9. AN EARLY DRAFT OF THE STORY OPENED AND CLOSED DIFFERENTLY.

Golding’s original version of Lord of the Flies began not on the island, but aboard the airplane upon which the boys were passengers, just prior to its fateful crash landing. Additionally, the first draft closed its story with an ominous cataloguing of the story’s time and date: “16.00, 2nd October 1952.”

10. SIMON WAS INITIALLY MORE OF A CHRIST FIGURE.

One of Monteith’s more substantial edits involved toning down the Simon character’s “Christ-like” characteristics. Golding originally designed the boy as a sanctified, ethereal character, which his editor thought was too heavy-handed. The Simon that appears in the final draft of Lord of the Flies is indeed a good deal more peaceful and conscientious than his peers, but lacks the ostentatious godliness that Monteith found problematic.

11. GOLDING HAD A FUNNY EXPERIENCE AT A SCHOOL PRODUCTION OF LORD OF THE FLIES

Author Nigel Williams recalls accompanying Golding to a student production of Lord of the Flies at King’s College School in London’s Wimbledon neighborhood. After the performance, Golding visited the student actors backstage to drive home the novel’s lesson.

As Williams writes in The Telegraph, “He went backstage afterwards and said to the boys, ‘Did you like being little savages?’ ‘Ye-e-eahhh!!’ they shouted. ‘Ah,’ he said, ‘but you wouldn’t like to be savages all the time—would you now?’ They looked, suddenly, like the boys in the story do when the adult comes to rescue them at the end—cowed and, indeed, awed by what the world might hold in store.”

15 Convenient Products That Are Perfect for Summer

First Colonial/Lunatec/Safe Touch
First Colonial/Lunatec/Safe Touch

The Fourth of July is the epitome of summer—and after several months spent indoors, you need some outdoor fun more than anything. Check out these 15 summer must-haves while they’re on sale and save an extra 15 percent when you spend $50 or more with the code JULYFOURTH15.

1. CARSULE Pop-Up Cabin for Your Car; $300 (20 percent off)

Carsule tent from Mogics.
Mogics

This tent connects to your hatchback car like a tailgate mobile living room. The installation takes just a few minutes and the entire thing stands 6.5 feet tall so you can enjoy the outdoors from the comfort of your car.

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2. Mosquito Killer Lamp; $30 (25 percent off)

Mosquito-killing lamp.
Kinkoo

If you just so happen to be one of those unlucky souls who attracts a suspicious amount of mosquitos the second you step outside, you need this repellent lamp to help keep your arms and legs bite-free. It uses a non-toxic combination of LED lights, air turbulence, and other methods to keep the pests at bay.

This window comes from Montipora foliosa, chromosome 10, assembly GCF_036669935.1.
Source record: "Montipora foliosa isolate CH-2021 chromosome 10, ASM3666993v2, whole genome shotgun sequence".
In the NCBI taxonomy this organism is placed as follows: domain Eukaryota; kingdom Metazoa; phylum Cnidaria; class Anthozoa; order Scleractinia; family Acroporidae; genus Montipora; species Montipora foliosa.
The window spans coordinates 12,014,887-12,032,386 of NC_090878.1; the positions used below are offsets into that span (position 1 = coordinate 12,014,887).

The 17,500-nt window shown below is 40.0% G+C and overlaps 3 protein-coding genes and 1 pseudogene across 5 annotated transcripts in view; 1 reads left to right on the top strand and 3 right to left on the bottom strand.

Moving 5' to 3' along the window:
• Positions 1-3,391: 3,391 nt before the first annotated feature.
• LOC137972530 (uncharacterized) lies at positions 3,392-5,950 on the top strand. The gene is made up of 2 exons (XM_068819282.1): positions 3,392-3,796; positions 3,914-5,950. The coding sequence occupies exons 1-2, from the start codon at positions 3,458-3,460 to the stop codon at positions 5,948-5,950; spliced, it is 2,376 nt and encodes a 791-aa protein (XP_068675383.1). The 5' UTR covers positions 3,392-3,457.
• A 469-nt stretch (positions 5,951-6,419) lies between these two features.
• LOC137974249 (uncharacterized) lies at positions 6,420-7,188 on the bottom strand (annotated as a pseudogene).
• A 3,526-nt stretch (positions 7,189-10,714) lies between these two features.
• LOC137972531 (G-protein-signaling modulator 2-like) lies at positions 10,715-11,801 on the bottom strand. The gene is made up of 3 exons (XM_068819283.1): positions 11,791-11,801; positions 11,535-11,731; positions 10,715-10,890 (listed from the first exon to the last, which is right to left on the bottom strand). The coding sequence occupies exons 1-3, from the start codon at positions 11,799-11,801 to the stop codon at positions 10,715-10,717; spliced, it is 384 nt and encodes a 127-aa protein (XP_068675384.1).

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3. Super Shield Mosquito Repellent Electronic Watch Band; $17 (57 percent off)

Mosquito repeller watch.
Safe Touch

While a lamp is a great non-toxic solution for keeping bugs at bay, active individuals need a bug repellent that can keep up with their lifestyle. This wrist wearable keeps you safe from mosquitoes anywhere by using ultrasonic sounds to drive them away.

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4. ZeroDark 3-Piece Tactical Set: Flashlight, Lantern, and Headlamp; $20 (66 percent off)

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Audro

If you want your summer to be lit, this set will do the trick. All puns aside, this trio of LED brightness is perfect for camping fun and backyard parties, or it can be stored in the car for emergencies.

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5. Outdoor Collapsible Cooler and Camp Table Set; $64 (27 percent off)

First Colonial cooler.
First Colonial

Cookouts are easy with this cooler and table set that chills your drink until you're ready to pop it into one of the four convenient cupholders. Bring this set camping or out by the pool for convenience anywhere.

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6. Trident: Underwater Scooter; $550 (21 percent off)

Trident underwater scooter.
Geneinno

If you’ve ever dreamed of better mobility while exploring the water, you’re not alone. The Trident underwater scooter, which raised over $82,000 on Indiegogo, can propel you through the water at up to nearly 6 feet per second, which isn't that far off from how fast Michael Phelps swam in his prime. The battery on it will last 45 minutes, allowing you to traverse with ease.

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7. Go Portable Solar Oven; $119 (14 percent off)